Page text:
# Double Hashing in Data Structure

## Introduction

Hashing is a common technique used in data structures to map keys to indices in an array. The idea behind hashing is to use a hash function to convert a key into an array index. However, a hash function can produce collisions, where two different keys are mapped to the same index. Double hashing is a technique used to resolve collisions in hash tables.

## What is Double Hashing?

Double hashing is a collision resolution technique in which the hash function generates a secondary hash function that is used to compute the next index to check. The secondary hash function is designed to produce a different value for each key, reducing the probability of collisions. Double hashing is a variation of open addressing, which means that the hash table is an array that can hold multiple items.

The basic idea of double hashing is to use two hash functions to generate a sequence of indices that are probed in order to find an empty slot in the hash table. The first hash function is used to calculate the initial index of the key, while the second hash function is used to calculate the offset from the initial index. The offset is added to the initial index, and the resulting index is probed. If the slot is empty, the key is inserted into the slot. If the slot is occupied, the next index in the sequence is probed until an empty slot is found.

Double hashing provides good performance because it produces a sequence of indices that are guaranteed to be unique for each key, reducing the probability of collisions. In addition, double hashing is easy to implement and does not require additional memory to store pointers to linked lists, which is a common technique used in separate chaining.

## Double Hashing Algorithm

**The double hashing algorithm can be described as follows:**

- Initialize an empty hash table with a fixed size.
- Define two hash functions, h1(key) and h2(key).
- Calculate the initial index i = h1(key) % table_size.
- Calculate the offset j = h2(key) % table_size.
- Probe the hash table starting at index i.
- If the slot at index i is empty, insert the key into the slot and exit.
- If the slot at index i is occupied, increment i by j and repeat step 6 until an empty slot is found.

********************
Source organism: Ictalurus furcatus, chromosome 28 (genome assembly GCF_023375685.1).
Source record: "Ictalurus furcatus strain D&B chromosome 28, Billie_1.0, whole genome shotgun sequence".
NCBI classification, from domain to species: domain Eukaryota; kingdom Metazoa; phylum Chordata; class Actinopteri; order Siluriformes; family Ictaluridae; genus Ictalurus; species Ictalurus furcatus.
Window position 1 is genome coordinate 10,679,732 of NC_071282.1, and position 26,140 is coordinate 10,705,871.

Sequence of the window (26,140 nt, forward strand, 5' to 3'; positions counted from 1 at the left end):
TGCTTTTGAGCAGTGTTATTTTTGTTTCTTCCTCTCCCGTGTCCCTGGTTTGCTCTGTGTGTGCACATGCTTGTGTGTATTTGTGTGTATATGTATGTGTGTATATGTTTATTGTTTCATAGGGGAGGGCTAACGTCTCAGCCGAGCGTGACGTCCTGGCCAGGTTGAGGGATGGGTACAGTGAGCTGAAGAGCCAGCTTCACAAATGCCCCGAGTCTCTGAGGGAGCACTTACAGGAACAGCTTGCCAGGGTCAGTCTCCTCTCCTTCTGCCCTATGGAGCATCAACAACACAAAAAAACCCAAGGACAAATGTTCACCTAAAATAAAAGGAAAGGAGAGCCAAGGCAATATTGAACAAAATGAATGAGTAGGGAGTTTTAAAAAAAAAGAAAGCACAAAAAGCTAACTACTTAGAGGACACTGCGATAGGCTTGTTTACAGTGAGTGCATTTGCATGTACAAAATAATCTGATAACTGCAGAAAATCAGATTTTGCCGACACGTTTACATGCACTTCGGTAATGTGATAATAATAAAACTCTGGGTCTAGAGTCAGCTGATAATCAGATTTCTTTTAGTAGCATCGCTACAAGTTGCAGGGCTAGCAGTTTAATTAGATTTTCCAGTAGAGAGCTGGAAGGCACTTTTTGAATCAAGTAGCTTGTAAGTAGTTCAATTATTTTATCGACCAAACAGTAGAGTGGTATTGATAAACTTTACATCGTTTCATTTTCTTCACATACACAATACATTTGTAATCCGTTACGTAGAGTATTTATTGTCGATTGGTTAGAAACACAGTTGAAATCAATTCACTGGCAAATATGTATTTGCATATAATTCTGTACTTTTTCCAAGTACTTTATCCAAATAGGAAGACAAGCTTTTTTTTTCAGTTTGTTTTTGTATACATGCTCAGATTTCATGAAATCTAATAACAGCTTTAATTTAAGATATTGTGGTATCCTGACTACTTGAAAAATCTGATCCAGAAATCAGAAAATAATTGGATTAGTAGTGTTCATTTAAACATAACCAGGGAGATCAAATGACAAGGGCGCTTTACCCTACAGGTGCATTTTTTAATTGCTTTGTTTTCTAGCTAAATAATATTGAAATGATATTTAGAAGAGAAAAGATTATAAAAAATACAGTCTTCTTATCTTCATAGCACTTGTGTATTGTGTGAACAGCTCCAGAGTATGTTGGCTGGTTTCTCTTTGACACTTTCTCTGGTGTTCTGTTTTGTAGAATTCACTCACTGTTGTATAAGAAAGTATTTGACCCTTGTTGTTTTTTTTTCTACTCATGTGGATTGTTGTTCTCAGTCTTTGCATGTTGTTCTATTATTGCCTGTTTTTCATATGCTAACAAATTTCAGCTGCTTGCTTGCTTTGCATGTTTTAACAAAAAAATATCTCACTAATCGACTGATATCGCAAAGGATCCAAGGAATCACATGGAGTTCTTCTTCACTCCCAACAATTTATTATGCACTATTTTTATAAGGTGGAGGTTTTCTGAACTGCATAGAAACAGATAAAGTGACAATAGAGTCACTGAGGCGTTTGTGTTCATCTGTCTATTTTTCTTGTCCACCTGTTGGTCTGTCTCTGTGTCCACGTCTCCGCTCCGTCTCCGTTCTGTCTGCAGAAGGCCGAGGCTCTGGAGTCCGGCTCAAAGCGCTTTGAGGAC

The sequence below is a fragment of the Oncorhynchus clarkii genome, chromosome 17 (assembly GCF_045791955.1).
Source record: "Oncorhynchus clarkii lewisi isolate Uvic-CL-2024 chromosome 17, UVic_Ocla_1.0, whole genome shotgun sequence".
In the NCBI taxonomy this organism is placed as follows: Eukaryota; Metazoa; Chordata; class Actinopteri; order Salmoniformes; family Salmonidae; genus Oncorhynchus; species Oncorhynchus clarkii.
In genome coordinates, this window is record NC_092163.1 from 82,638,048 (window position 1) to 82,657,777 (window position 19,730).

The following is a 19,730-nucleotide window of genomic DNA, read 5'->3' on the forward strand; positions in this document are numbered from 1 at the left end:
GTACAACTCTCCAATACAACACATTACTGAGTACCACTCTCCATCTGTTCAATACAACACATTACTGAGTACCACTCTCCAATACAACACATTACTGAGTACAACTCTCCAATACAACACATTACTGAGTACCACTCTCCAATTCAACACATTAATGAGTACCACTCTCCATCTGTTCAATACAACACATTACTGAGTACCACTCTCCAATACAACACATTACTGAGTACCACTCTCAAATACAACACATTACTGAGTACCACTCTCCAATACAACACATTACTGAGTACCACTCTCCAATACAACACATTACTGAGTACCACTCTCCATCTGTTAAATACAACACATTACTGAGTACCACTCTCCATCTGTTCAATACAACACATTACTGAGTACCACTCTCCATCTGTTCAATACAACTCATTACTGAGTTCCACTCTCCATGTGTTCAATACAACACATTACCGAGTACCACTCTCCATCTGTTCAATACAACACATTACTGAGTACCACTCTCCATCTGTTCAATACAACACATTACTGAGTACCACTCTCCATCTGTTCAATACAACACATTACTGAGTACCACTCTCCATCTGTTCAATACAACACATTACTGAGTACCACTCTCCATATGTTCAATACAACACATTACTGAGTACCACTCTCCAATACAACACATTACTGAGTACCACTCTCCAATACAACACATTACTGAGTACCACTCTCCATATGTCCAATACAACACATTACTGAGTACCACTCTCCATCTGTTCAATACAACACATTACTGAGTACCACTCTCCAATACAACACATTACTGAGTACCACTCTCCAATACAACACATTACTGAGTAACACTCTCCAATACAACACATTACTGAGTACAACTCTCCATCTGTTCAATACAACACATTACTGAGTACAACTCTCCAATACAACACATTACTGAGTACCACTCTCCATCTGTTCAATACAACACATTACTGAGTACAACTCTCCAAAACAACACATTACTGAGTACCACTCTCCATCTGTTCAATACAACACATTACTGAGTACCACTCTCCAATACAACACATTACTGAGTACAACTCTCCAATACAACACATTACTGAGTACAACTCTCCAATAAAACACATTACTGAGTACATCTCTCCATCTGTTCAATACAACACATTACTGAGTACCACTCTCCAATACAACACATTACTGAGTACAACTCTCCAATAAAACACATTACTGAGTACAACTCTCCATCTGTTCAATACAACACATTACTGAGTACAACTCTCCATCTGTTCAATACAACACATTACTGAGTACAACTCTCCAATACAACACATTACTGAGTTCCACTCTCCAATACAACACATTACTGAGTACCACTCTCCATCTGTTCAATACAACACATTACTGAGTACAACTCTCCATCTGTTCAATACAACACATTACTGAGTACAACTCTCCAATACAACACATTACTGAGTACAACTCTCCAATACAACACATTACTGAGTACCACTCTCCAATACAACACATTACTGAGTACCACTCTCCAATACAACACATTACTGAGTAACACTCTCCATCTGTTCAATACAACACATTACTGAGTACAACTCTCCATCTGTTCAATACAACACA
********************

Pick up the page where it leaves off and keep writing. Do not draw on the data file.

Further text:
- If the entire hash table has been probed without finding an empty slot, the hash table is full.

The size of the hash table is an important factor in the performance of double hashing. If the hash table is too small, there will be a higher probability of collisions, which will result in longer search times. If the hash table is too large, there will be a lot of empty slots, which will waste memory.

Choosing the hash functions is also important in double hashing. The hash functions should be designed to produce a wide range of values to reduce the probability of collisions. In addition, the hash functions should be fast to compute to avoid slowing down the hash table operations.

### Double Hashing Example

Let us consider an example to understand how double hashing works. Suppose we have a hash table of size 10 and the following keys need to be inserted into the hash table: 23, 34, 45, 56, 67, 78, 89, 90.

**We can define the two hash functions as follows:**

```
h1(key) = key % 10
h2(key) = 7 - (key % 7)
```

**Using these hash functions, we can calculate the initial index and offset for each key as follows:**

```
key = 23, i = 3, j = 5
key = 34, i = 4, j = 4
key = 45, i = 5, j = 3
key = 56, i = 6, j = 2
key = 67, i = 7, j = 1
key = 78, i = 8, j = 7
key = 89, i = 9, j = 6
key = 90, i = 0, j = 4
```

Now, we can start probing the hash table starting at the initial index for each key. For example, for key 23, we start at index 3 and check if the slot is empty. Since it is empty, we insert the key into the slot. For key 34, we start at index 4 and find that the slot is already occupied, so we add the offset 4 to the initial index and check the slot at index 8. This slot is also occupied, so we add the offset 4 again and check the slot at index 2. This slot is empty, so we insert the key into the slot.

For the remaining keys, we follow a similar process until all keys are inserted into the hash table.

**The final hash table looks like this:**

```
0: 90
1:
2: 23
3:
4: 34
5: 45
6: 56
7: 67
8: 78
9: 89
```

As we can see, all keys have been successfully inserted into the hash table using double hashing.

## Conclusion

Double hashing is a collision resolution technique used in hash tables to reduce the probability of collisions. Double hashing generates a sequence of indices based on two hash functions that are used to probe the hash table until an empty slot is found. Double hashing is fast, memory-efficient, and easy to implement. However, it requires good hash functions to generate a unique sequence of indices for each key and can suffer from clustered data. Overall, double hashing is a useful technique in data structures for implementing hash tables.